Copyright

(c) 2014 Jon L Gelman, All Rights Reserved.

Friday, February 8, 2013

What To Do Before A Major Snow Storm Strikes

As weather forecasters begin to label the impending Northeast Snowstorm as "The Snowstorm of the Century" employers and employees at taking preparations to avoid adverse exposures and serious injurieis during a time of cold and stress.The US Centers for Disease Control has announced a preparatory list of things to be done in advance of the storm.

Stock up on emergency supplies for communication, food, safety, heating, and car in case a storm hits.

Communication Checklist

  • Make sure you have at least one of the following in case there is a power failure:
  • Find out how your community warns the public about severe weather:
    • Siren
    • Radio
    • Television
  • Listen to emergency broadcasts.
  • Know what winter storm warning terms mean:
    • Winter Weather Advisory: Expect winter weather conditions to cause inconvenience and hazards.
    • Frost/Freeze Warning: Expect below-freezing temperatures.
    • Winter Storm Watch: Be alert; a storm is likely.
    • Winter Storm Warning: Take action; the storm is in or entering the area.
    • Blizzard Warning: Seek refuge immediately! Snow and strong winds, near-zero visibility, deep snow drifts, and life-threatening wind chill.


Food and Safety Checklist

Have a week’s worth of food and safety supplies. If you live far from other people, have more supplies on hand.
  • Drinking water
  • Canned/no-cook food (bread, crackers, dried fruits)
  • Non-electric can opener
  • Baby food and formula (if baby in the household)
  • Prescription drugs and other medicine
  • First-aid kit
  • Rock-salt to melt ice on walkways
  • Supply of cat litter or bag of sand to add traction on walkways
  • Flashlight and extra batteries
  • Battery-powered lamps or lanterns
    (To prevent the risk of fire, avoid using candles.)

Water Checklist

Keep a water supply. Extreme cold can cause water pipes in your home to freeze and sometimes break.
  • Leave all water taps slightly open so they drip continuously.
  • Keep the indoor temperature warm.
  • Allow more heated air near pipes. Open kitchen cabinet doors under the kitchen sink.
  • If your pipes do freeze, do not thaw them with a torch. Thaw the pipes slowly with warm air from an electric hair dryer.
  • If you cannot thaw your pipes, or if the pipes have broken open, use bottled water or get water from a neighbor’s home.
  • Have bottled water on hand.
  • In an emergency—if no other water is available—snow can be melted for water. Bringing water to a rolling boil for one minute will kill most germs but won’t get rid of chemicals sometimes found in snow.

Heating Checklist

  • Have at least one of the following heat sources in case the power goes out:
    • Fireplace with plenty of dry firewood or gas log fireplace
    • Portable space heaters or kerosene heaters
  • Check with your local fire department to make sure that kerosene heaters are legal in your area.
  • Never place a space heater on top of furniture or near water.
  • Use electric space heaters with
    • automatic shut-off switches and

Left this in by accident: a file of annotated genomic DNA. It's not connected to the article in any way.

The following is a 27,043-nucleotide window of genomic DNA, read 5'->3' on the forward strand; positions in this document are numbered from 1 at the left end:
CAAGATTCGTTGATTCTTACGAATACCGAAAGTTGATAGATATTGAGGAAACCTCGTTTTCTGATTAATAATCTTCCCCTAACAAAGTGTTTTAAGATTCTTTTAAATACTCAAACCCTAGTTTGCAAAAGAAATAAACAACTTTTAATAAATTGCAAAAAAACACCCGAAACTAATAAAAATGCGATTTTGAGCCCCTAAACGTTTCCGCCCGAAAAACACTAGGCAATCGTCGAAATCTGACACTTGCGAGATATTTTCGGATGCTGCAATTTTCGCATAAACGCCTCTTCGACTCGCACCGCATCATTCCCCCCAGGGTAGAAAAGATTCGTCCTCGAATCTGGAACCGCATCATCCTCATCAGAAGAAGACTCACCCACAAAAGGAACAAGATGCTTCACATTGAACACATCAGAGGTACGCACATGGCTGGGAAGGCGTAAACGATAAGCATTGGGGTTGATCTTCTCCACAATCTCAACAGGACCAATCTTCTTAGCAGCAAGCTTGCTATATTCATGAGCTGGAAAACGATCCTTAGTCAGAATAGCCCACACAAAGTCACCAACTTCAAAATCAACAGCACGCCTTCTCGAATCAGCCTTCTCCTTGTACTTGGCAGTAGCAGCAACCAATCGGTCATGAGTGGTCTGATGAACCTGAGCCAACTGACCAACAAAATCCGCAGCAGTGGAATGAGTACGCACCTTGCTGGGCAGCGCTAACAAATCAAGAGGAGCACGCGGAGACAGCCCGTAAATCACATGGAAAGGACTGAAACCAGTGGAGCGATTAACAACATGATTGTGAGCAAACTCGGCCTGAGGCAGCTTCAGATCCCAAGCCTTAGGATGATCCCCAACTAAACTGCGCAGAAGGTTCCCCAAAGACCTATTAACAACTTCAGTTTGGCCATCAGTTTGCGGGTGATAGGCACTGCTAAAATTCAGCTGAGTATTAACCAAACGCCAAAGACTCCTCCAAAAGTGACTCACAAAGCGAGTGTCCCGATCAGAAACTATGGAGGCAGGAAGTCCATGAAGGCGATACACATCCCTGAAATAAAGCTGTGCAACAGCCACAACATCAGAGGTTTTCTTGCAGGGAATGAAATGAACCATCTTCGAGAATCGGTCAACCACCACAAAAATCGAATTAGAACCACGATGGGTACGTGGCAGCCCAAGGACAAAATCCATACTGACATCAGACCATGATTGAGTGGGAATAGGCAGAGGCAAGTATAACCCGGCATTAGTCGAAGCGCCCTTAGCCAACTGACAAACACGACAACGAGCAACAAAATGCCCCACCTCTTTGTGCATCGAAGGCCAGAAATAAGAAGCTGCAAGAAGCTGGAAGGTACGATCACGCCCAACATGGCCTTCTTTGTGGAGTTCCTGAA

• nonglowing elements.
  • Keep heat sources at least 3 feet away from furniture and drapes.
  • Never leave children unattended near a space heater.
  • Have the following safety equipment:
    • Chemical fire extinguisher
    • Smoke alarm in working order (Check once a month and change batteries once a year.)
    • Carbon monoxide detector
  • Never use an electric generator indoors, inside the garage, or near the air intake of your home because of the risk of carbon monoxide poisoning:
    • Do not use the generator or appliances if they are wet.
    • Do not store gasoline indoors where the fumes could ignite.
    • Use individual heavy-duty, outdoor-rated cords to plug in other appliances.

Cooking and Lighting Checklist

  • Never use charcoal grills or portable gas camp stove indoors—the fumes are deadly.
  • Use battery-powered flashlights or lanterns.
  • Avoid using candles.
  • Never leave lit candles alone.

Car and Emergency Checklist

  • Cell phone; portable charger and extra batteries
  • Shovel
  • Windshield scraper
  • Battery-powered radio (and extra batteries)
  • Flashlight (and extra batteries)
  • Water
  • Snack food
  • Extra hats, coats, mittens
  • Blankets
  • Chains or rope
  • Tire chains
  • Canned compressed air with sealant (emergency tire repair)
  • Road salt and sand
  • Booster cables
  • Emergency flares
  • Bright colored flag; help signs
  • First aid kit
  • Tool kit
  • Road maps
  • Compass
  • Waterproof matches and a can (to melt snow for water)
  • Paper towels
 Read more about winter storms and workers compensation
Oct 30, 2011
... October snowstorm in N.J. brings snow, traffic snarls, downed trees and power outages (nj.com). Labels: cold weather, ice, power failures, snow, workers compensation. Posted by Jon Gelman at Sunday, October 30, 2011 ...
Sep 27, 2008
In a recent New Jersey workers' compensation case, the Appellate Division refused to allow the insurance company to "snow" the court with excuses on why it should not provide medical care to an injured worker. A worker ...
Mar 17, 2010
In 1954 asbestos was dumped onto Bing Crosby by a stage hand above to simulated the appearance of snow while he was singing the theme song from "White Christmas". Asbestos is a known carcinogen, ie. lung cancer and ...
Jun 09, 2008
The provision of assistive listening devices requires 24 hours' notice. Real time reporter or sign language interpretation requires 5 days' notice. For changes in schedule due to snow or other emergencies, call 800-792-8630 ...